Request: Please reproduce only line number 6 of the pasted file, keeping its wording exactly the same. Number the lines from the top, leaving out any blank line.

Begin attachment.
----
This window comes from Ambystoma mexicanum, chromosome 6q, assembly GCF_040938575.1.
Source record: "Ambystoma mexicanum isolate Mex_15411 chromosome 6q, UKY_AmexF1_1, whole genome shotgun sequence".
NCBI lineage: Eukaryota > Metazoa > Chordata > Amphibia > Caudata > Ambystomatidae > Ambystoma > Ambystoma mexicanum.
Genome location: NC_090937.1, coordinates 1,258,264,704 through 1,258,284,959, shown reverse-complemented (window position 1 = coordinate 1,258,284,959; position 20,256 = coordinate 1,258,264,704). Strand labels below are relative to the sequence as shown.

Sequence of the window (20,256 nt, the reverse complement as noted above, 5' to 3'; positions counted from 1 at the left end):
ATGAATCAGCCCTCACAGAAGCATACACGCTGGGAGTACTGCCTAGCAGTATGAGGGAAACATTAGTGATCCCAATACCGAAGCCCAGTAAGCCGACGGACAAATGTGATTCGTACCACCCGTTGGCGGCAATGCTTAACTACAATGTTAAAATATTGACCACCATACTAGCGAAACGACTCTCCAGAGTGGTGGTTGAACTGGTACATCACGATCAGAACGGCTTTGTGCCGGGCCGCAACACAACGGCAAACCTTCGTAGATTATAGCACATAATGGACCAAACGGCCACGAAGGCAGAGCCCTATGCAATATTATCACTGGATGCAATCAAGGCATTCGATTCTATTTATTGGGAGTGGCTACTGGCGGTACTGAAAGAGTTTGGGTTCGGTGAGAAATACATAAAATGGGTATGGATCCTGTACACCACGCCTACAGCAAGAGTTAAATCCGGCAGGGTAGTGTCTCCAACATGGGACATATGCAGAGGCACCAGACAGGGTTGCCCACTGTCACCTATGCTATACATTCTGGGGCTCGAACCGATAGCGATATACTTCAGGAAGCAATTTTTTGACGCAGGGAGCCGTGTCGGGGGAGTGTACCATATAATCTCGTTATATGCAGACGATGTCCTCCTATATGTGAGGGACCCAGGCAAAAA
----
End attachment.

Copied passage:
ATGAATCAGCCCTCACAGAAGCATACACGCTGGGAGTACTGCCTAGCAGTATGAGGGAAACATTAGTGATCCCAATACCGAAGCCCAGTAAGCCGACGGACAAATGTGATTCGTACCACCCGTTGGCGGCAATGCTTAACTACAATGTTAAAATATTGACCACCATACTAGCGAAACGACTCTCCAGAGTGGTGGTTGAACTGGTACATCACGATCAGAACGGCTTTGTGCCGGGCCGCAACACAACGGCAAACCTTCGTAGATTATAGCACATAATGGACCAAACGGCCACGAAGGCAGAGCCCTATGCAATATTATCACTGGATGCAATCAAGGCATTCGATTCTATTTATTGGGAGTGGCTACTGGCGGTACTGAAAGAGTTTGGGTTCGGTGAGAAATACATAAAATGGGTATGGATCCTGTACACCACGCCTACAGCAAGAGTTAAATCCGGCAGGGTAGTGTCTCCAACATGGGACATATGCAGAGGCACCAGACAGGGTTGCCCACTGTCACCTATGCTATACATTCTGGGGCTCGAACCGATAGCGATATACTTCAGGAAGCAATTTTTTGACGCAGGGAGCCGTGTCGGGGGAGTGTACCATATAATCTCGTTATATGCAGACGATGTCCTCCTATATGTGAGGGACCCAGGCAAAAA